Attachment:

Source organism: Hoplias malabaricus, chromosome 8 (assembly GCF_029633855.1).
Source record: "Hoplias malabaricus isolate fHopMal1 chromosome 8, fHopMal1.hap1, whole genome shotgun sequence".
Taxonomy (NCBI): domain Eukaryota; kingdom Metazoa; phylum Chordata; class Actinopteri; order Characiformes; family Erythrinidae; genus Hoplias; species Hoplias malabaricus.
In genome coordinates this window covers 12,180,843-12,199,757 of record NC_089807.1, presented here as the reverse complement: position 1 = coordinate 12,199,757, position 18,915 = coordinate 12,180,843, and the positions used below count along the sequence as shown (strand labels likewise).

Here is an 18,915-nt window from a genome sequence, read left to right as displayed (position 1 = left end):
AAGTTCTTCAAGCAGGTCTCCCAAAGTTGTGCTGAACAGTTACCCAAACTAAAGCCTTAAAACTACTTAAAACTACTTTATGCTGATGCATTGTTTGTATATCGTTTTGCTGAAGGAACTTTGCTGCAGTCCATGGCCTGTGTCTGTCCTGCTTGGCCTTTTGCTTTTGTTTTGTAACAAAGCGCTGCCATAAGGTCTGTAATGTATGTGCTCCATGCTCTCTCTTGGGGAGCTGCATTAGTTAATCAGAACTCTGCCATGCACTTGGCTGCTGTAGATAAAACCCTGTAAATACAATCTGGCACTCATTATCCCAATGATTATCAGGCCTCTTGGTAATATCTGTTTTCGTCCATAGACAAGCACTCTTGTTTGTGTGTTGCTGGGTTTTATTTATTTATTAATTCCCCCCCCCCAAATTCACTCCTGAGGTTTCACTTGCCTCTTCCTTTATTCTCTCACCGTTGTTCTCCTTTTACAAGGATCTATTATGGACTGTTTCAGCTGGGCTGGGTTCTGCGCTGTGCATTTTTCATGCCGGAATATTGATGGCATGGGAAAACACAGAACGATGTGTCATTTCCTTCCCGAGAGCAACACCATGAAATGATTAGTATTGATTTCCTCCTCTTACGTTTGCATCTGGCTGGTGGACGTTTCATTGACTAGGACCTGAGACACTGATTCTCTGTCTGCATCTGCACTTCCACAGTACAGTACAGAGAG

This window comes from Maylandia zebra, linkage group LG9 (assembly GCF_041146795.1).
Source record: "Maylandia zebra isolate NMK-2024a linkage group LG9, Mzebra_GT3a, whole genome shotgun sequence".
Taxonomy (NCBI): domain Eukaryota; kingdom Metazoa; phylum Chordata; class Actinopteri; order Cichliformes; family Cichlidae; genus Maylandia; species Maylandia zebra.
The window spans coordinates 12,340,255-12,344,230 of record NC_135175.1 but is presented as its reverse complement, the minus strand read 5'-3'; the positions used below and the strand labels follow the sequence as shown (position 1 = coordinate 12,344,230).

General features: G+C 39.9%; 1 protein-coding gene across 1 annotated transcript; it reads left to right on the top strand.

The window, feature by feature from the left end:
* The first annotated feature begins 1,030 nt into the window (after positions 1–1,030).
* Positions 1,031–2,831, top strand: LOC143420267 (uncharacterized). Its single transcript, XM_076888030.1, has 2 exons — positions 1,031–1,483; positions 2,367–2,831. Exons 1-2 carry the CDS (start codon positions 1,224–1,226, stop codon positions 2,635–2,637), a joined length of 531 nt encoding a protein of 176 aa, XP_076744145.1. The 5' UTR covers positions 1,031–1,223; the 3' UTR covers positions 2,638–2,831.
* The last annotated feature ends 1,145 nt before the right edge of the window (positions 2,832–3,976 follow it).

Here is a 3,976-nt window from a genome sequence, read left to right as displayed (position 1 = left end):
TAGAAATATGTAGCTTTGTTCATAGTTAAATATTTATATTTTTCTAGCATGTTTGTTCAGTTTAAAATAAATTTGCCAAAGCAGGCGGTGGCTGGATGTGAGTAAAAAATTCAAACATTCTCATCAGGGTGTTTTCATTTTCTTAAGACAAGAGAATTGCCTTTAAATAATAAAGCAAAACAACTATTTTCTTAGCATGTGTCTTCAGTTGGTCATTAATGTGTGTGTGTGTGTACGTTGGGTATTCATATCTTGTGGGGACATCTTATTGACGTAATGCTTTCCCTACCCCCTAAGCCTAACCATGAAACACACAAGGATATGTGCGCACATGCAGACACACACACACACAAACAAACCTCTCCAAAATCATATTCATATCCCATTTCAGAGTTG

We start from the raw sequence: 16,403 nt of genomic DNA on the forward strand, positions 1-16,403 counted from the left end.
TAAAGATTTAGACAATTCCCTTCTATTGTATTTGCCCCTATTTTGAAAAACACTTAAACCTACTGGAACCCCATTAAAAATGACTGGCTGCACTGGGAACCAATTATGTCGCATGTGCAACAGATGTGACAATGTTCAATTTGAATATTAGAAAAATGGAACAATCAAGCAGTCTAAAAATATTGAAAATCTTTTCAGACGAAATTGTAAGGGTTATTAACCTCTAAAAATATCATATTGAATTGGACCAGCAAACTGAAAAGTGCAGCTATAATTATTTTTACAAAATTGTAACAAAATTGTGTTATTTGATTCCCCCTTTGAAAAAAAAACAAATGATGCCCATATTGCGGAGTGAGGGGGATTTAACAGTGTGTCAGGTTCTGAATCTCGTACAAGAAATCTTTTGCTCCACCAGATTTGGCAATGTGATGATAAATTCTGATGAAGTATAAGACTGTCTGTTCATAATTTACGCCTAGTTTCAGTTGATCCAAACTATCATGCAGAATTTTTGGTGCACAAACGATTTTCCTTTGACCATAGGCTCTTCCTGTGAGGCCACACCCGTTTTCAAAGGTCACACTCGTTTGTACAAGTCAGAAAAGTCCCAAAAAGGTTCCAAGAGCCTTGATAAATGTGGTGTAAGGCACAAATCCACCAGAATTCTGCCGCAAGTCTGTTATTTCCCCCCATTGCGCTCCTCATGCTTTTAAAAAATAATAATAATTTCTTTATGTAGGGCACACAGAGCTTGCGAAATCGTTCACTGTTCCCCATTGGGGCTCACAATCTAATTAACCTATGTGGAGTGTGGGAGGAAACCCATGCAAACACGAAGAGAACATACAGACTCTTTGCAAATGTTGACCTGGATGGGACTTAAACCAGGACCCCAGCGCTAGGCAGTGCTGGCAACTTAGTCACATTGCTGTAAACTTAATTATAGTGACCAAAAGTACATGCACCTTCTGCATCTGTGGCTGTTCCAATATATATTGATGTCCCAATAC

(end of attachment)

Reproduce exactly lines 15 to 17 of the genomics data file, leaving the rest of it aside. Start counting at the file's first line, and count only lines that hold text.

* The last annotated feature ends 1,145 nt before the right edge of the window (positions 2,832–3,976 follow it).

Here is a 3,976-nt window from a genome sequence, read left to right as displayed (position 1 = left end):
TAGAAATATGTAGCTTTGTTCATAGTTAAATATTTATATTTTTCTAGCATGTTTGTTCAGTTTAAAATAAATTTGCCAAAGCAGGCGGTGGCTGGATGTGAGTAAAAAATTCAAACATTCTCATCAGGGTGTTTTCATTTTCTTAAGACAAGAGAATTGCCTTTAAATAATAAAGCAAAACAACTATTTTCTTAGCATGTGTCTTCAGTTGGTCATTAATGTGTGTGTGTGTGTACGTTGGGTATTCATATCTTGTGGGGACATCTTATTGACGTAATGCTTTCCCTACCCCCTAAGCCTAACCATGAAACACACAAGGATATGTGCGCACATGCAGACACACACACACACAAACAAACCTCTCCAAAATCATATTCATATCCCATTTCAGAGTTG